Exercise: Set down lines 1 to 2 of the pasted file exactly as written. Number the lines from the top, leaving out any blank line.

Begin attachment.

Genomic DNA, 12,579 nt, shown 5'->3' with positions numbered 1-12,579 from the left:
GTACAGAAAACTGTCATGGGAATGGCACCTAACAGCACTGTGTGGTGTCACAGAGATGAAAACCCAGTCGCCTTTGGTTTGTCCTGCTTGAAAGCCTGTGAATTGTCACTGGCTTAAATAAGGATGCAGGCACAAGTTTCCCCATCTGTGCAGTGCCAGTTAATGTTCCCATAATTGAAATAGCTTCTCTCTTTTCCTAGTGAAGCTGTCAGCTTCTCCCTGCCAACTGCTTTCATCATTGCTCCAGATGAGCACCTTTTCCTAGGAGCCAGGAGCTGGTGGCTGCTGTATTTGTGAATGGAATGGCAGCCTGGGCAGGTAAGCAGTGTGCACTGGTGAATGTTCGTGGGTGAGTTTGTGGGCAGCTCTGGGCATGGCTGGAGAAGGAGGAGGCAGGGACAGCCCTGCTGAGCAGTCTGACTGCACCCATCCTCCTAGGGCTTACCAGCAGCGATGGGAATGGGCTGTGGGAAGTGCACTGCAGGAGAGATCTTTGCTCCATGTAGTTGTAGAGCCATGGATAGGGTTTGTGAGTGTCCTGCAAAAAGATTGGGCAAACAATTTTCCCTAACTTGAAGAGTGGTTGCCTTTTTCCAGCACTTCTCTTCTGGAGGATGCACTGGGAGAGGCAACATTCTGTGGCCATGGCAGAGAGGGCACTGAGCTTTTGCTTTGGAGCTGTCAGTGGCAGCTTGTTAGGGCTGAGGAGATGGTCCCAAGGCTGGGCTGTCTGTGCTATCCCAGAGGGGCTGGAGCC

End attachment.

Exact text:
Genomic DNA, 12,579 nt, shown 5'->3' with positions numbered 1-12,579 from the left:
GTACAGAAAACTGTCATGGGAATGGCACCTAACAGCACTGTGTGGTGTCACAGAGATGAAAACCCAGTCGCCTTTGGTTTGTCCTGCTTGAAAGCCTGTGAATTGTCACTGGCTTAAATAAGGATGCAGGCACAAGTTTCCCCATCTGTGCAGTGCCAGTTAATGTTCCCATAATTGAAATAGCTTCTCTCTTTTCCTAGTGAAGCTGTCAGCTTCTCCCTGCCAACTGCTTTCATCATTGCTCCAGATGAGCACCTTTTCCTAGGAGCCAGGAGCTGGTGGCTGCTGTATTTGTGAATGGAATGGCAGCCTGGGCAGGTAAGCAGTGTGCACTGGTGAATGTTCGTGGGTGAGTTTGTGGGCAGCTCTGGGCATGGCTGGAGAAGGAGGAGGCAGGGACAGCCCTGCTGAGCAGTCTGACTGCACCCATCCTCCTAGGGCTTACCAGCAGCGATGGGAATGGGCTGTGGGAAGTGCACTGCAGGAGAGATCTTTGCTCCATGTAGTTGTAGAGCCATGGATAGGGTTTGTGAGTGTCCTGCAAAAAGATTGGGCAAACAATTTTCCCTAACTTGAAGAGTGGTTGCCTTTTTCCAGCACTTCTCTTCTGGAGGATGCACTGGGAGAGGCAACATTCTGTGGCCATGGCAGAGAGGGCACTGAGCTTTTGCTTTGGAGCTGTCAGTGGCAGCTTGTTAGGGCTGAGGAGATGGTCCCAAGGCTGGGCTGTCTGTGCTATCCCAGAGGGGCTGGAGCC